“The most basic of all human needs is the need to understand and be understood. The best way to understand people is to listen to them.” — Ralph Nichols
My dad was fond of saying, “You don’t learn much with your mouth flapping,” by which I always suspected he meant “Shut up and listen to me.” But his point was valid.
One of the great perks of traveling is the opportunity to discover what people around the globe are really thinking and experiencing. Our 24-hour news cycle favors angry pundits and eye-popping footage. It’s geared to win ratings, not enhance understanding.
During the last five weeks, as I traveled through Greece and London with my husband Ed, we talked to hundreds of people: waiters, cashiers, pub staff, shop owners, chefs, fellow theatre goers, strangers in the park, and even a British civil servant who works on humanitarian issues for the Home Office. We asked them about their lives, their homelands, their hopes, and the world as they see it.
On Their Minds
Our travels coincided with several big moments: the upcoming Brexit referendum (June 23) on whether the UK should remain in the EU, and the Greek parliament vote on a new round of taxes and austerity measures under pressure from Germany and the IMF.
No one had to be coaxed to talk.
Individually, opinions ranged widely about the best way to address these issues. Some Greeks we spoke to (especially the Athenians) felt Greece should have taken a cue from the UK, and kept its own currency when they joined the EU. They told us the purchasing power of real wages has fallen with the euro, and despite 12- to 16-hour workdays, they cannot keep up with the cost of living.
Others wanted out of the EU entirely, citing the sharp inequality of power among nations in the union. They resented the pressure to buy weapons from Germany when that country was insisting Greece cut healthcare and raise the already steep 23% VAT (value-added tax). Many expressed deep disappointment that the supposedly radical left Syriza party was about to sell them down the river (They did. The day we left Greece, May 22, the Greek parliament approved a raft of new taxes and austerity measures to appease their creditors.)
The View From London
Leaving the EU was a less popular idea among the Londoners we spoke with (although ours was a random sample, and decidedly not skewed towards bankers and big-business Tories). While some Londoners shared the Greeks’ view that Germany was lording it over everyone, most people favored EU membership for the rich cultural exchange it has fostered (in London alone, we conversed with people from Albania, Italy, Hungary, India, Pakistan, Hong Kong, Poland, Finland, Iran, Romania, the Ukraine, Turkey, Belgium, Bulgaria, Croatia, Slovenia, Latvia, and Austria). Their views were reflected in a recent letter of support for continued EU membership (signed by Benedict Cumberbatch and 250 other British entertainers): “Britain is not just stronger in Europe, it is more imaginative and more creative, and our global creative success would be severely weakened by walking away.” Many people saw in the EU a hope for unity and peace.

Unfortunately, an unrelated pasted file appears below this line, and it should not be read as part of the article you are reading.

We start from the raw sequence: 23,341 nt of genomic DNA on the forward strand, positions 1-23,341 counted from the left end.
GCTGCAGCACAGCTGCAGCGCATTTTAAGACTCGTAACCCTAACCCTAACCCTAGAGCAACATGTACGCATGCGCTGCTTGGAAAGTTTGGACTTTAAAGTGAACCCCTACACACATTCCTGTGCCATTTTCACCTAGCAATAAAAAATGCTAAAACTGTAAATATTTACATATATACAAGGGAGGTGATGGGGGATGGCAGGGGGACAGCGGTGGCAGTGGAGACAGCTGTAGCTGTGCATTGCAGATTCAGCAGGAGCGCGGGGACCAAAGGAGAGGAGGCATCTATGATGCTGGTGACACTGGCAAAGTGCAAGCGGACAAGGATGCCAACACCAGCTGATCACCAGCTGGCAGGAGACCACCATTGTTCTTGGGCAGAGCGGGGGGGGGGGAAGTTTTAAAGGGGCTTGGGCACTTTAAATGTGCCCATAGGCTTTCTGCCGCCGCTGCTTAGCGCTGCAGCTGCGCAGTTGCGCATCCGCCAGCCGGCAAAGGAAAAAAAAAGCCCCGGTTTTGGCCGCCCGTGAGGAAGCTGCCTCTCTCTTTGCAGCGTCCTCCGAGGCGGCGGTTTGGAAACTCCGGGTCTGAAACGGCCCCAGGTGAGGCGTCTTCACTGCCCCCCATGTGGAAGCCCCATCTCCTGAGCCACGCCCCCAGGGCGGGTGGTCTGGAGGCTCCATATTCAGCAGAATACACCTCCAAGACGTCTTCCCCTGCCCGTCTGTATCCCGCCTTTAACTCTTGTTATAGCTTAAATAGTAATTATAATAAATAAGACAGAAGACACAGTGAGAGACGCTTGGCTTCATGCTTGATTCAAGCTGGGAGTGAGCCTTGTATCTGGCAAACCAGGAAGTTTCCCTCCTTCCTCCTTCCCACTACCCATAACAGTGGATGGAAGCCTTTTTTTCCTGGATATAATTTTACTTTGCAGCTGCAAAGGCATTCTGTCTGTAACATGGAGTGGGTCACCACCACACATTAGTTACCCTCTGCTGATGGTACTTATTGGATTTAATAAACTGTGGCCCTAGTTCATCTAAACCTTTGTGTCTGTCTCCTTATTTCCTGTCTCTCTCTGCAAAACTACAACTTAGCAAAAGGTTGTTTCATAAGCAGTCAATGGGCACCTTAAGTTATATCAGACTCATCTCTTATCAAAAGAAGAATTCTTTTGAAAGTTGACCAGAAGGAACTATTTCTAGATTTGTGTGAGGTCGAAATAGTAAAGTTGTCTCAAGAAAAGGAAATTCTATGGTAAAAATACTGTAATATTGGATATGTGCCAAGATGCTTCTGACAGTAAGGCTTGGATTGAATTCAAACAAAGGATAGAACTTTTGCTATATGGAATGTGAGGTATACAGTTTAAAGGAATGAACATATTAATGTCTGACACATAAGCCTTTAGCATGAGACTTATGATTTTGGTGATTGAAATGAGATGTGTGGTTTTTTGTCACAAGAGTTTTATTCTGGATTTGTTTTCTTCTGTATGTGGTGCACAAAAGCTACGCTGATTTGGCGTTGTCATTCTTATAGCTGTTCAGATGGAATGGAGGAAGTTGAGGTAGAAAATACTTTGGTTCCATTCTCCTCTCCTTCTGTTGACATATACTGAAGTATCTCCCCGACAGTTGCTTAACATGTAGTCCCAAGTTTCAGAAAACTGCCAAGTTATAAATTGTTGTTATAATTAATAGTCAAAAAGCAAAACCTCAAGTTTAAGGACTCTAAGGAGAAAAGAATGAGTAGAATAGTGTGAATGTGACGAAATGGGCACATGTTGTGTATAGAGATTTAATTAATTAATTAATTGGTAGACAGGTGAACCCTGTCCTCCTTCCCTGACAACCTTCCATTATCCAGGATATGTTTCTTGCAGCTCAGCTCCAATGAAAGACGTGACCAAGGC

The EU also permits people from all member countries to live and work anywhere within its nations’ borders. This allows people to move to areas of opportunity, and young people from all over Europe have converged on London. (About 80% of all EU immigrants in the UK are working. Others come to study or join family members.) Many under-30s told us there were no jobs or hope for advancement in their homeland. They were drawn to London’s cosmopolitan culture and generally progressive values.
What Unites Us
Collectively, the people who shared their thoughts with us demonstrated an impressive knowledge of political history and current issues. Even when they had differing ideas on how best it might be achieved, their hopes were always centered on building a more peaceful and just world for everyone. We heard no words of hatred or bigotry. No hotheaded rants. Just the desire for global unity, mutual respect, educational and economic opportunities for the many, not just a few.
One final collective note: Everyone we spoke to expressed dismay and alarm about Trump. The question we were asked most often was: How can the U.S., being such a powerful country in the world, even consider Trump as a presidential candidate?
Listening has its own rewards. I was moved by the generosity of spirit of the people we met. Many times, I was reminded that those who have the least often give the most.
So, I want to say a big thank-you to everyone who took the time to talk to us, to express and explain their opinions and thinking, who greeted us warmly and treated us well. You all give me great hope. We share this world. We share this fight. When I look into your faces, I see my own.